Engaging men and boys in sanitation and hygiene programmes. IDS, August 2018.
Discussions of gender in sanitation and hygiene often focus on the roles, positions or impacts on women and girls. Such a focus is critical to improving the gendered outcomes in Water, Sanitation and Hygiene (WASH), as women and girls bear the greatest burden of WASH work yet are often excluded from planning, delivery and monitoring community WASH activities as a result of having less power, resources, time and status than their male peers.
However, current efforts to improve sanitation and change social norms may not always actively engage men and boys in the most effective way. There is more to learn about how the roles men and boys actually play out in improving use of safe sanitation and improved hygiene practices and – if necessary – how the engagement strategies can be modified to make efforts more successful.
This issue of Frontiers of CLTS shares and builds on the learning from a desk study that explores examples of men’s and boys’ behaviours and gender roles in sanitation and hygiene. Of particular interest is the extent to which the engagement of men and boys in S&H processes is leading to sustainable and transformative change in households and communities and reducing gendered inequality.
The review focuses on men and boys: how to engage them (or not), how to mobilise them as allies in the transformation of S&H outcomes and the problems they contribute to and experience.
A damning report has highlighted horrific shortfalls in the provision of water and sanitation and the failure to end violence against women and children in some of South Africa’s poorest provinces.
The report by the Presidential Working Group on Women (PWGW) comes as women and gender rights groups yesterday called for stronger political leadership in the fight to stop violence against women.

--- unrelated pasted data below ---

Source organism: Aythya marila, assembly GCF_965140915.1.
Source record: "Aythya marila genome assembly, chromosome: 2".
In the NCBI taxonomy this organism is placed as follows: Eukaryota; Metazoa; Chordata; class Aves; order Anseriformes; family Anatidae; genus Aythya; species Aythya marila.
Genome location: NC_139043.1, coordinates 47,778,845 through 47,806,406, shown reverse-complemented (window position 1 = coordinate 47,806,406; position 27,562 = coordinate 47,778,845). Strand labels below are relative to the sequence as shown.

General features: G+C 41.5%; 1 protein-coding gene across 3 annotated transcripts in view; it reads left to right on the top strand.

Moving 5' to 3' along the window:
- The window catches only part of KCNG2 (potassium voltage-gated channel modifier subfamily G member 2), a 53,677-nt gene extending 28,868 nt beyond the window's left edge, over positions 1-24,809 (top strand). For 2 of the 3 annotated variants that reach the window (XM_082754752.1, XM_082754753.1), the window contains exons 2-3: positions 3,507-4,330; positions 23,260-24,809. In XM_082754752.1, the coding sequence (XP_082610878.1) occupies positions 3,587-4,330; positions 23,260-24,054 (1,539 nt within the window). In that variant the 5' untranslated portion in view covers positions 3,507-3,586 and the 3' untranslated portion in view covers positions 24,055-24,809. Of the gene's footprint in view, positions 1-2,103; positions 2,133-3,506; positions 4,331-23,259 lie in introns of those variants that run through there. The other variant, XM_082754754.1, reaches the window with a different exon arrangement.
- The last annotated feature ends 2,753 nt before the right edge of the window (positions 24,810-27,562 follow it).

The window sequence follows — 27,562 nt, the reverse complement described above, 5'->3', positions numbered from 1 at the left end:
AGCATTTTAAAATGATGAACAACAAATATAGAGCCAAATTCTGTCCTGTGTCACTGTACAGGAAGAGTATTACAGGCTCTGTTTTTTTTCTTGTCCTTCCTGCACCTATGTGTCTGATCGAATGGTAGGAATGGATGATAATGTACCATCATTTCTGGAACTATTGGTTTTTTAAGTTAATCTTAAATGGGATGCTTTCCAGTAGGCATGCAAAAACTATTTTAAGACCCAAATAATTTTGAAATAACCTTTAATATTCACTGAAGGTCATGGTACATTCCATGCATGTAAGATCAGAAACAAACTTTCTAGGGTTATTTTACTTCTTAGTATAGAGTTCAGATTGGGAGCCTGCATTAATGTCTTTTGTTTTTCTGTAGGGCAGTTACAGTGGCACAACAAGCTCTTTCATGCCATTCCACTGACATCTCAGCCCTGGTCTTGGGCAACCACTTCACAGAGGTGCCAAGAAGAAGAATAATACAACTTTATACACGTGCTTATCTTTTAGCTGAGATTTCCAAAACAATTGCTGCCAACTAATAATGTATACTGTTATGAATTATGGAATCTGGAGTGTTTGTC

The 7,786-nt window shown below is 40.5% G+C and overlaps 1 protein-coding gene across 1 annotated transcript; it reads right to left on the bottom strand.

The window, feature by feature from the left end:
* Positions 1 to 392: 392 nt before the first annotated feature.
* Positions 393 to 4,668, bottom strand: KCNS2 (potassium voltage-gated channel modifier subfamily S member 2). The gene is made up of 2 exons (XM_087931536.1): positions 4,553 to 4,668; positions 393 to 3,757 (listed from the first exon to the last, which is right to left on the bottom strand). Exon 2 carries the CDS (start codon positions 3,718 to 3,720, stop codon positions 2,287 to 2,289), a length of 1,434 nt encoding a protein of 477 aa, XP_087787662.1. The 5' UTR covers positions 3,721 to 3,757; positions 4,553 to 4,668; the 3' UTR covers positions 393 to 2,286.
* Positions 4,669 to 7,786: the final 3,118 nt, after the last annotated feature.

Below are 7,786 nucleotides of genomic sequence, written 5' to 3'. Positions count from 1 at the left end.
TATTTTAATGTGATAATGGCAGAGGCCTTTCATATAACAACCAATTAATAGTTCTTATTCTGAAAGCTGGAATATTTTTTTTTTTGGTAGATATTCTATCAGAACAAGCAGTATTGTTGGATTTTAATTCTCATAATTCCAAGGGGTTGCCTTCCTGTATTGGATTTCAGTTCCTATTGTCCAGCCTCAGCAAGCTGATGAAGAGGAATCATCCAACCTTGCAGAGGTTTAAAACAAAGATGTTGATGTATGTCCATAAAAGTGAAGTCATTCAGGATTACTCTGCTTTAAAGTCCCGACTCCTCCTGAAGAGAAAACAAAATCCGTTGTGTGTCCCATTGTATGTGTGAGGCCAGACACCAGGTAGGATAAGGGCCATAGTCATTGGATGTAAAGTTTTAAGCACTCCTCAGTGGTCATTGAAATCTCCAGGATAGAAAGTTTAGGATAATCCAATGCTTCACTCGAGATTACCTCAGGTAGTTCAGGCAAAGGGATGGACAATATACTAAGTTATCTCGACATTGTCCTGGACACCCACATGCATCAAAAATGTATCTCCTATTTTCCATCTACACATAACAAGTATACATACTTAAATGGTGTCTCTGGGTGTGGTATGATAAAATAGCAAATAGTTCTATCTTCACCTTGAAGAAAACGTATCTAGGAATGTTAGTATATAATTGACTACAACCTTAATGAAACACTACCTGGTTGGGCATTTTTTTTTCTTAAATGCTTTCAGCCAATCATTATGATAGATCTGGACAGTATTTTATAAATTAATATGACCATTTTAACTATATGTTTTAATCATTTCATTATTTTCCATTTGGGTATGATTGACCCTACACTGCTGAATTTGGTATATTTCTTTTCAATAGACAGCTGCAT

President Thabo Mbeki, who addressed the PWGW in Pretoria on Tuesday, has also come down hard – giving the group a four-week deadline to expand their organisation to see what is needed to be done to alleviate the plight of women and children.
More – IOL/South Africa
This year’s African Union Summit, 24th June to 1st July 2008, will be on ‘Meeting the Millennium Development Goals on Water and Sanitation’. What should African leaders take into account when thinking about how to meet these goals and those of The African Union Protocol on the Rights of Women in Africa? Catherine Irura tackes this question.
The African Union Summit is here with us again and on 24th June to 1st July 2008, African leaders will be discussing ‘Meeting the Millennium Development Goals on Water and Sanitation’. As our leaders deliberate on this very important topic we must ask ourselves whether our leaders will take into consideration women’s concerns over water and sanitation and remind them that women amount to almost more than half of the population in Africa and that their voices must not be ignored. In this article we voice some of the concerns that women would like their leaders to take into consideration as they debate on this issue.
Read More – Fahamu